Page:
Government won’t sell Radio Cayman

Water Authority, assets won’t be sold either

The Cayman Islands government will not sell Radio Cayman, which was one of the recommendations of the Ernst & Young report on public services, Premier Alden McLaughlin announced Thursday. 

Mr. McLaughlin delivered the government’s decision during his keynote address at the Cayman Islands Chamber of Commerce’s seventh annual legislative luncheon held at The Ritz-Carlton, Grand Cayman. 

“Aside from the fact that it is a Caymanian institution, Radio Cayman provides a key and trusted service to the Cayman community,” he said. “Instead of being sold, Radio Cayman and the other government media will be coordinated in order to serve government and the community.” 

Other government media include the Government Information Services, which provides several media functions to the public service and elected government, including issuing press releases and video features and staffing the Cayman Islands Government Television station. Those entities compete against private sector companies providing the same services. 

The decision not to sell these government media entities is at odds with the stance of the Chamber of Commerce as expressed by its president, Johann Moxam, in his speech during the luncheon. 

“We advocate for a government that does not compete with the private sector,” he said when listing several expectations the Chamber had of the government. 

The sale of Radio Cayman is one of several recommendations of the Ernst & Young report, which the government itself commissioned, that Mr. McLaughlin said would not be adopted.  

“We believe the report is a useful tool and we thank EY for their good work in its production,” the premier said. “But the government is not going to adopt the report wholesale. Some recommendations will be accepted, some will be modified, and others will not be accepted. We are still carefully going through the review process and making decisions.” 

Other assets 

In addition to not selling Radio Cayman, Mr. McLaughlin noted two other examples of EY report recommendations the government was “not inclined” to adopt. He said the government is currently not inclined to sell or lease the Water Authority, adding, however, that it would develop a request for proposals for private sector interests to bid for the construction of a national sewerage system instead of having the Water Authority do it. 

He also said the government was currently not inclined to proceed with the sale of key government assets, including the Government Administration Building. With regard to that building, he said that instead of paying back a loan on an asset it owns, government would have to make lease payments.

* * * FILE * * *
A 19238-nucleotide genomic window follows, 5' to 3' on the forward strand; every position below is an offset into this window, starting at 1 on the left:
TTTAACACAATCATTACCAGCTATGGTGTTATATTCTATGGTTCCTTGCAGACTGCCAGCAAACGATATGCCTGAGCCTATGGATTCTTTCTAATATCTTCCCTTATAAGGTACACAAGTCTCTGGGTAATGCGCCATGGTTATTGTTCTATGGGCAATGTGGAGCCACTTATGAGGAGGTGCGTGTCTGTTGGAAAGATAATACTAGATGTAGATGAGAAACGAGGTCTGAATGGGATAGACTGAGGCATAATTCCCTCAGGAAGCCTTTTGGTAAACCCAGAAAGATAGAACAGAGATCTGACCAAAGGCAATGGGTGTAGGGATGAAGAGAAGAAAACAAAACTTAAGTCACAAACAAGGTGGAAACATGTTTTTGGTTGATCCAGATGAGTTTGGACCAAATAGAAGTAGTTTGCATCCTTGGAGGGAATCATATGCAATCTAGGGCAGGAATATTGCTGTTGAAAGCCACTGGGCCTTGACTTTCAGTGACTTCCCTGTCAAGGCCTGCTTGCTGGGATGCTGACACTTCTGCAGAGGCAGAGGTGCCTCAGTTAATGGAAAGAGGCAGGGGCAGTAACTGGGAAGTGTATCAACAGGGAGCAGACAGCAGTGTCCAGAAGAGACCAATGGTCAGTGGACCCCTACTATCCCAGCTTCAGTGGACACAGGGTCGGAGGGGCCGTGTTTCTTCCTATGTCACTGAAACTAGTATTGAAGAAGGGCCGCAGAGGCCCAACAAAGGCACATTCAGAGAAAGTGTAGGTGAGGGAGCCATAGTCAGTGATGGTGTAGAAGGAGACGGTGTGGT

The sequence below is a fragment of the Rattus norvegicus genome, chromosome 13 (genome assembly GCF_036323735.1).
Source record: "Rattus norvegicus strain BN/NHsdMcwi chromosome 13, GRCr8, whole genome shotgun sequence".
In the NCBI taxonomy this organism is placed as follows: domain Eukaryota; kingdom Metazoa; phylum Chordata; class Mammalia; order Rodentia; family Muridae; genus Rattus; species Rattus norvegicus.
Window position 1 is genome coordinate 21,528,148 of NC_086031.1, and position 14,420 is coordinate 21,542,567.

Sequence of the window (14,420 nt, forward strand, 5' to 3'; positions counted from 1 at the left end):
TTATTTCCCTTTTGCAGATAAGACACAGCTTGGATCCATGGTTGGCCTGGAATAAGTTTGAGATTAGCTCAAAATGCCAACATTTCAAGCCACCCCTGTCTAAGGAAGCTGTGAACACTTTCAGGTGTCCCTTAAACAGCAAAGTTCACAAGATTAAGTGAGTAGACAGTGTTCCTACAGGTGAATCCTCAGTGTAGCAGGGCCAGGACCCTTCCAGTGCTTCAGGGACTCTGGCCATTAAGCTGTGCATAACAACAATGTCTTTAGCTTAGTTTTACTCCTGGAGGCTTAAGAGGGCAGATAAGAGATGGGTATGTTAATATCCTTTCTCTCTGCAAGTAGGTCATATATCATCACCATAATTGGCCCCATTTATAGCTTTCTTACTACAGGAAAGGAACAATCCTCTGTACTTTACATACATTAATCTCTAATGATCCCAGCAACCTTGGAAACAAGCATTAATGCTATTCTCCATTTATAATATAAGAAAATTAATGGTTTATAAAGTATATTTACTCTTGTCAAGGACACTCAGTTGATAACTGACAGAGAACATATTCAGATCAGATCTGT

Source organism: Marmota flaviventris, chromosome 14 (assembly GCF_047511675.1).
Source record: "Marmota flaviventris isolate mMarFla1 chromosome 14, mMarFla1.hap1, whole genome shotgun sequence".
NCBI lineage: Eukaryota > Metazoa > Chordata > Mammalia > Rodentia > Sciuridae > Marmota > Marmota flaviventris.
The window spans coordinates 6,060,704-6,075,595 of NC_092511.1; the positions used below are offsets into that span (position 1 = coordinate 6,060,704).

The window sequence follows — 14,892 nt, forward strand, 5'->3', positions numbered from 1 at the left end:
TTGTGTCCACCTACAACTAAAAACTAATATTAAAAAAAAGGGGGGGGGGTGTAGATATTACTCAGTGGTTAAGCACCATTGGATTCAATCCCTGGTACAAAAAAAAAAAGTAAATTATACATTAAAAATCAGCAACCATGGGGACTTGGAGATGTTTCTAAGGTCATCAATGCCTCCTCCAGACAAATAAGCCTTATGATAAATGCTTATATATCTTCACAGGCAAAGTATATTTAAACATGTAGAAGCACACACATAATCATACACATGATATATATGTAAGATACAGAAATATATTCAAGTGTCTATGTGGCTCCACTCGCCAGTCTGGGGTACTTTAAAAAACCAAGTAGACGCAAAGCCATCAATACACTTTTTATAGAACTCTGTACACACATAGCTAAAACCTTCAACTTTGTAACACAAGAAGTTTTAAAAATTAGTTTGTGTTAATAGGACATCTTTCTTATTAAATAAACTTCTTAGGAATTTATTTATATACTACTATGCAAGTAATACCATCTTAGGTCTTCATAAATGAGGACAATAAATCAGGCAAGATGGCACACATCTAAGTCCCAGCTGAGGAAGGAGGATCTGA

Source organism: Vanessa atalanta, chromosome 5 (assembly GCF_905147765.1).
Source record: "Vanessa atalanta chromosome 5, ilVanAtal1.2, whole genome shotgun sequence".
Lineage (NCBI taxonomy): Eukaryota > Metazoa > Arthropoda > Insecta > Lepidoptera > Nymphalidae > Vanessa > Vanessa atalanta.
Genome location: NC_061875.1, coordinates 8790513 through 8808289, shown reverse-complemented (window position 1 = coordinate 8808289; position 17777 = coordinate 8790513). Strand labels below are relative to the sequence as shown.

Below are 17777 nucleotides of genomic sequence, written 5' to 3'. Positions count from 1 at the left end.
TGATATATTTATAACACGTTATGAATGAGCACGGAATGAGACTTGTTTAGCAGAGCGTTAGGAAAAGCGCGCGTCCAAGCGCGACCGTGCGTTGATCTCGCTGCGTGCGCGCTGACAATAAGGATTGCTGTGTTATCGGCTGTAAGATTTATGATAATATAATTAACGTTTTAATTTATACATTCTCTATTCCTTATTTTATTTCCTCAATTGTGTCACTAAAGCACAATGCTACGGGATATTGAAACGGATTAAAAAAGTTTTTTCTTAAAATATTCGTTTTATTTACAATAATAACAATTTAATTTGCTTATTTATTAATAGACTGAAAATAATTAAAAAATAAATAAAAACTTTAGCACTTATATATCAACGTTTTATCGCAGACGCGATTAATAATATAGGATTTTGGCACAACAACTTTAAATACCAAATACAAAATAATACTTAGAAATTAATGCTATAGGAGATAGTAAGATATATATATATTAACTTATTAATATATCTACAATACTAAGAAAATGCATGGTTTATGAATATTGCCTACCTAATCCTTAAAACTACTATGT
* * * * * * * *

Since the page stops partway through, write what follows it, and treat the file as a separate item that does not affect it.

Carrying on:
“We are not persuaded that this makes good commercial sense,” Mr. McLaughlin said. 

In his address, Mr. Moxam noted the government’s penchant for commissioning reports and ignoring their recommendations, mentioning the 2010 Miller Shaw Report on ways to cut government expenditure and increase revenues, reports on what to do about the George Town Landfill, and past reports on crime and criminal behavior. 

“We are smart enough to pay for expert analysis, yet we repeatedly lack the discipline to implement the recommendations,” he said. “What exactly is the point of knowledge if we don’t use it?” 

Mr. Moxam said that efficiency, action, accountability and reform were vital for the government. 

“If this is not the course to be taken, then my question to the government today is this: If you choose not to implement any of the recommendations in the recent EY report, and countless other consultants’ reports, what are you going to do? What exactly is Plan B?” 

Mr. McLaughlin said the government recognized the need to rationalize government services. 

“Before we make any moves toward privatization, amalgamation or restructuring, the administration will have to be satisfied that any action Cabinet takes will be in the best interest of the Caymanian people,” he said.  

“We acknowledge the concerns expressed by President Moxam about whether or not the implementation unit made up of only civil servants will have the nerve to implement Cabinet’s recommendations. On behalf of the government, therefore, I would like to invite the Chamber to nominate one member to serve on the steering committee, which will guide the implementation process. 

“Together, in the true spirit of partnership, I believe we can make it happen.” 


Chamber of Commerce President Johann Moxam, left, and Premier Alden McLaughlin at the Chamber of Commerce Legislative Luncheon on Thursday. – Photo: Alan Markoff

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